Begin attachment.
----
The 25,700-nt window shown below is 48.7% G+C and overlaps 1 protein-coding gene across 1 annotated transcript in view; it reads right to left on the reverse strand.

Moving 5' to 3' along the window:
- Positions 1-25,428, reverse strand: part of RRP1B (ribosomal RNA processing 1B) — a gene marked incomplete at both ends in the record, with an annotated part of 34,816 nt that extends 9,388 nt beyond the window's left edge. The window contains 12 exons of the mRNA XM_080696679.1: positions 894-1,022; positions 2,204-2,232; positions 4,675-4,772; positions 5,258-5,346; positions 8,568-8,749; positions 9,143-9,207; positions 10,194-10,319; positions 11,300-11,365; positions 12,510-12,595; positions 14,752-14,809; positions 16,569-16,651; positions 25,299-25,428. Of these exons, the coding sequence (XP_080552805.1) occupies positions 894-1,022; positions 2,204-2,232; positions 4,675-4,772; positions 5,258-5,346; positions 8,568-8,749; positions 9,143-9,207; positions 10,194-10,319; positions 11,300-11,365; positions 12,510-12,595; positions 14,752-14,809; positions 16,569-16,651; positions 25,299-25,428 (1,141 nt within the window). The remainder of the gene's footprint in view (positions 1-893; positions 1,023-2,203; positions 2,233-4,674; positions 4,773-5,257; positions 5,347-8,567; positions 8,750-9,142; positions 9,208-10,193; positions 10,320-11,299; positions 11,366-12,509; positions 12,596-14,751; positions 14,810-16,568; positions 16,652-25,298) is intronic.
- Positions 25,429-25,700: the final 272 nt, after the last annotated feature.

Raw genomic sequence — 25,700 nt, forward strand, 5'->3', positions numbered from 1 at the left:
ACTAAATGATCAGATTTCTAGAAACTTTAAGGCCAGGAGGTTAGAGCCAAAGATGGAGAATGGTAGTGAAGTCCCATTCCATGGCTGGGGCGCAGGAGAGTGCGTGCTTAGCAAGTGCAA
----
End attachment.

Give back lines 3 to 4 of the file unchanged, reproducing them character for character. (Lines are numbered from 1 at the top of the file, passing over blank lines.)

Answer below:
- Positions 1-25,428, reverse strand: part of RRP1B (ribosomal RNA processing 1B) — a gene marked incomplete at both ends in the record, with an annotated part of 34,816 nt that extends 9,388 nt beyond the window's left edge. The window contains 12 exons of the mRNA XM_080696679.1: positions 894-1,022; positions 2,204-2,232; positions 4,675-4,772; positions 5,258-5,346; positions 8,568-8,749; positions 9,143-9,207; positions 10,194-10,319; positions 11,300-11,365; positions 12,510-12,595; positions 14,752-14,809; positions 16,569-16,651; positions 25,299-25,428. Of these exons, the coding sequence (XP_080552805.1) occupies positions 894-1,022; positions 2,204-2,232; positions 4,675-4,772; positions 5,258-5,346; positions 8,568-8,749; positions 9,143-9,207; positions 10,194-10,319; positions 11,300-11,365; positions 12,510-12,595; positions 14,752-14,809; positions 16,569-16,651; positions 25,299-25,428 (1,141 nt within the window). The remainder of the gene's footprint in view (positions 1-893; positions 1,023-2,203; positions 2,233-4,674; positions 4,773-5,257; positions 5,347-8,567; positions 8,750-9,142; positions 9,208-10,193; positions 10,320-11,299; positions 11,366-12,509; positions 12,596-14,751; positions 14,810-16,568; positions 16,652-25,298) is intronic.
- Positions 25,429-25,700: the final 272 nt, after the last annotated feature.